ECB chief calls for exceptional measures to save the euro

Mario Draghi, President of the European Central Bank (AFP Photo/Daniel Roland)
The eurozone countries should continue steps to create fiscal, political and banking union to secure the stability of the euro, according to Mario Draghi, Head of European Central Bank. But they should avoid extremes, while trying to curb the crisis.

­His article for the German newspaper Die Ziet entitled ‘the future of the euro: stability through change’ outlines a roadmap to deal with the euro crisis. He says, it’s necessary to achieve a middle ground between the euro system of the past, which left the currency area ‘insufficiently equipped’ to deal with the crisis, and an idea of the United States of Europe with full fiscal integration.

“Those who want to go back to the past misunderstand the significance of the euro. Those who claim only a full federation can be sustainable set the bar too high. What we need is a gradual and structured effort to complete EMU (EU economic and monetary union), Draghi writes. Political union could be achieved in parallel with fiscal, economic and financial union.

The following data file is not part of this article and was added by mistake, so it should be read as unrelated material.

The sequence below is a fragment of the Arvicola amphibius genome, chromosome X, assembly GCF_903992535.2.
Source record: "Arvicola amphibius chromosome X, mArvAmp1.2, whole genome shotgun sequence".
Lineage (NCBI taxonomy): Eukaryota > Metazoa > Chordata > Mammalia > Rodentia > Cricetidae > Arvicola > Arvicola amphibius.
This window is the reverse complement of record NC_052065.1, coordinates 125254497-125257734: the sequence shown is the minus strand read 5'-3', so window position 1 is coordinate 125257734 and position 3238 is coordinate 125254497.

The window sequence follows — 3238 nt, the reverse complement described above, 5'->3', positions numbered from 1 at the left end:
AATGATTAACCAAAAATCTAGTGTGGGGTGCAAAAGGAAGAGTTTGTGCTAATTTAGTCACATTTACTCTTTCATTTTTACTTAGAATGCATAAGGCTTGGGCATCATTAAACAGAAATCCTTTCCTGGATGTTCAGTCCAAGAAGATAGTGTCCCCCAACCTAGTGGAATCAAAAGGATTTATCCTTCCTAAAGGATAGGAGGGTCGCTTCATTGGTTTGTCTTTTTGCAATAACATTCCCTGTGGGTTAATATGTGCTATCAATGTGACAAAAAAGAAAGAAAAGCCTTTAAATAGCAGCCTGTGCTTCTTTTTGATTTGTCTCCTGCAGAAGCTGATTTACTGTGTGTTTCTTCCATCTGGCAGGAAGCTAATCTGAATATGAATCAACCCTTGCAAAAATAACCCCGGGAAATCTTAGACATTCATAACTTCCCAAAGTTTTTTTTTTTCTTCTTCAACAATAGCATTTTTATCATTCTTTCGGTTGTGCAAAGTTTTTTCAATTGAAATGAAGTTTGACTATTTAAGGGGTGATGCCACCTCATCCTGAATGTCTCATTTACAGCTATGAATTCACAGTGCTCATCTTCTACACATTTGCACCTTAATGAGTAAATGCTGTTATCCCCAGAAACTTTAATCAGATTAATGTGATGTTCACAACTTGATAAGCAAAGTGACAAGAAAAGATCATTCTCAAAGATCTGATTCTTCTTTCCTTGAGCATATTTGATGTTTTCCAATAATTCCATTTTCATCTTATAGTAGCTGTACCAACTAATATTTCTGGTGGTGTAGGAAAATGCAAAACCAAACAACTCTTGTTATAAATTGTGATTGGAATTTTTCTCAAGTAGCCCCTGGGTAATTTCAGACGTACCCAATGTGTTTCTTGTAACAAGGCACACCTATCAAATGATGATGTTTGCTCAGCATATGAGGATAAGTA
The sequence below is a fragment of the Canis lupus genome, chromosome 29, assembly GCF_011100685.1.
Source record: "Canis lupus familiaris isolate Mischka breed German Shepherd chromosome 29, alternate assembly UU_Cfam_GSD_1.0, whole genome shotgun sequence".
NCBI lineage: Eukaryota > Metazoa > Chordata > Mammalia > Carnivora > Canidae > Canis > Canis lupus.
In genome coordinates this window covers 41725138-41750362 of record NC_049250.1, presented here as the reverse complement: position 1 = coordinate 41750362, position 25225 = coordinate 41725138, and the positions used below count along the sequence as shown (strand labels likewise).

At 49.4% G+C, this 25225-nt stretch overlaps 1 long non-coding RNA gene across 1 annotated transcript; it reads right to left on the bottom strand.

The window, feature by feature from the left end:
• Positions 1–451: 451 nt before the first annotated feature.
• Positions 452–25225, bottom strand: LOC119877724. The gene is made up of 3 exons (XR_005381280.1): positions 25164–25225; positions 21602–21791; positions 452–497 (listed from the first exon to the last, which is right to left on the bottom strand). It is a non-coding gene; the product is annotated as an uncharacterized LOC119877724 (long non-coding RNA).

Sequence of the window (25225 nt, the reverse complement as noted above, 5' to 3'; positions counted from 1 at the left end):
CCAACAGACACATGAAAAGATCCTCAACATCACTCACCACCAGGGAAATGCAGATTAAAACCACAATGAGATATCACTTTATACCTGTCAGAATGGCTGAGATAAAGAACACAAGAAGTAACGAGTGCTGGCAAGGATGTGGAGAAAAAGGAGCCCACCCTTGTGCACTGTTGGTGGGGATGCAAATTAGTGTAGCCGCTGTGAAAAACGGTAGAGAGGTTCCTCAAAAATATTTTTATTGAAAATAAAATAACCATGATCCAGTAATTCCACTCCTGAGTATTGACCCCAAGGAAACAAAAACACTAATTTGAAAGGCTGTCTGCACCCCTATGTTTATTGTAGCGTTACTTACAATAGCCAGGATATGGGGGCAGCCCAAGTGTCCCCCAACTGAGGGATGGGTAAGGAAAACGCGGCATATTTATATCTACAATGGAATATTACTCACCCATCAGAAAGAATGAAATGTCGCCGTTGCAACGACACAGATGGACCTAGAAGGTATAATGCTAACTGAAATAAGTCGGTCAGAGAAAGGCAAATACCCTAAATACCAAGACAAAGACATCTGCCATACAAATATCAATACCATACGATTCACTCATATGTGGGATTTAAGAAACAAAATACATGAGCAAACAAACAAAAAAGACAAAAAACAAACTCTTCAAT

Draghi stresses that the ECB must employ "exceptional measures" at times to fulfil its mandate of the new bond-buying plan designed to lower the borrowing costs of Spain and Italy. "Yet it should be understood that fulfilling our mandate sometimes requires us to go beyond standard monetary policy tools," he adds.

“We have to fix such blockages to ensure a single monetary policy and therefore price stability for all euro area citizens,” the ECB chief goes on.

Closer economic cooperation between the nations was a key issue for prosperity of the single currency union, citing Germany. “The root of Germany’s success is its deep integration into the European and world economies,” Draghi writes.

Draghi’s roadmap came after Juergen Stark, a former ECB chief economist, criticized the bank’s policy saying it was being politicized and would fail to bring down borrowing costs. The ECB chief points out in his article that the ECB is “not a political institution” and it was stuck to its mandate. “But it is committed to its responsibilities as an institution of the European Union. As such, we never lose sight of our mission to guarantee a strong and stable currency,” he writes.